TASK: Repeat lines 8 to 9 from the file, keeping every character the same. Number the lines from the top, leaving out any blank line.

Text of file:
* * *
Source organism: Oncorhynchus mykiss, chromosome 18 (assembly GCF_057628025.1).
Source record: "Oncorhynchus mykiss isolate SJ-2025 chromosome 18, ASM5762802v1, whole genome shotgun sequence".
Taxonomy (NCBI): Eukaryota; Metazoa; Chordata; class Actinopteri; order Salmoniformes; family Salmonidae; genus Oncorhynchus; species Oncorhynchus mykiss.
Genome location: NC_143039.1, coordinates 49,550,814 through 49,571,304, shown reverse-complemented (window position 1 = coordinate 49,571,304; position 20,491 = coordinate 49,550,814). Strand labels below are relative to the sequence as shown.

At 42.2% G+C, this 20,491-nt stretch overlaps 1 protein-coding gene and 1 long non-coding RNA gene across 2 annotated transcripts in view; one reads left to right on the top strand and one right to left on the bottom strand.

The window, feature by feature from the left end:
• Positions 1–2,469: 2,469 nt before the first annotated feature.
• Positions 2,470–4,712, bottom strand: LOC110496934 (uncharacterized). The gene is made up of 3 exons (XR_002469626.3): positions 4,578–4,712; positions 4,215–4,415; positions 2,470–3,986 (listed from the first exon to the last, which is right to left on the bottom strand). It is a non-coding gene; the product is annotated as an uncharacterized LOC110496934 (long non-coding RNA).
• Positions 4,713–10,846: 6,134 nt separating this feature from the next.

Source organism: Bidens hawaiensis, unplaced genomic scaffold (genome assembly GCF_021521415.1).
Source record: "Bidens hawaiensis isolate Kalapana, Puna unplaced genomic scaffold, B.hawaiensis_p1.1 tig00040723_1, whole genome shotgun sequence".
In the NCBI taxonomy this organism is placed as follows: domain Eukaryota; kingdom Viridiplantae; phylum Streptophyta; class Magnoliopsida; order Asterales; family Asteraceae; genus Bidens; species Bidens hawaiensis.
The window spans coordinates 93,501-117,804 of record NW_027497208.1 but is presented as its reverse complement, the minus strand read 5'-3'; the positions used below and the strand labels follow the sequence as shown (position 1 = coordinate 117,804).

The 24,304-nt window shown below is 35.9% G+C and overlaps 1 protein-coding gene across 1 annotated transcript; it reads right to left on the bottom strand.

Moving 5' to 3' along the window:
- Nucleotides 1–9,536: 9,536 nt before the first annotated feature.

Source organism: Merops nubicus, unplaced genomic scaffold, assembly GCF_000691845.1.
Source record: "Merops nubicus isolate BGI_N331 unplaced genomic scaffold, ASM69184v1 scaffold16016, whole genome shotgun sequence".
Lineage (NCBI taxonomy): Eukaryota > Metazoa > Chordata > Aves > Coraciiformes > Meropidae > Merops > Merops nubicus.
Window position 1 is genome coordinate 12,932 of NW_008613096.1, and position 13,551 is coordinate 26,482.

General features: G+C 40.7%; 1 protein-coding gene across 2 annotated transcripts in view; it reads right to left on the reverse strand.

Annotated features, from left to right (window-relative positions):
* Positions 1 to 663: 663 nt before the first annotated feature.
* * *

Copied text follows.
• Positions 2,470–4,712, bottom strand: LOC110496934 (uncharacterized). The gene is made up of 3 exons (XR_002469626.3): positions 4,578–4,712; positions 4,215–4,415; positions 2,470–3,986 (listed from the first exon to the last, which is right to left on the bottom strand). It is a non-coding gene; the product is annotated as an uncharacterized LOC110496934 (long non-coding RNA).
• Positions 4,713–10,846: 6,134 nt separating this feature from the next.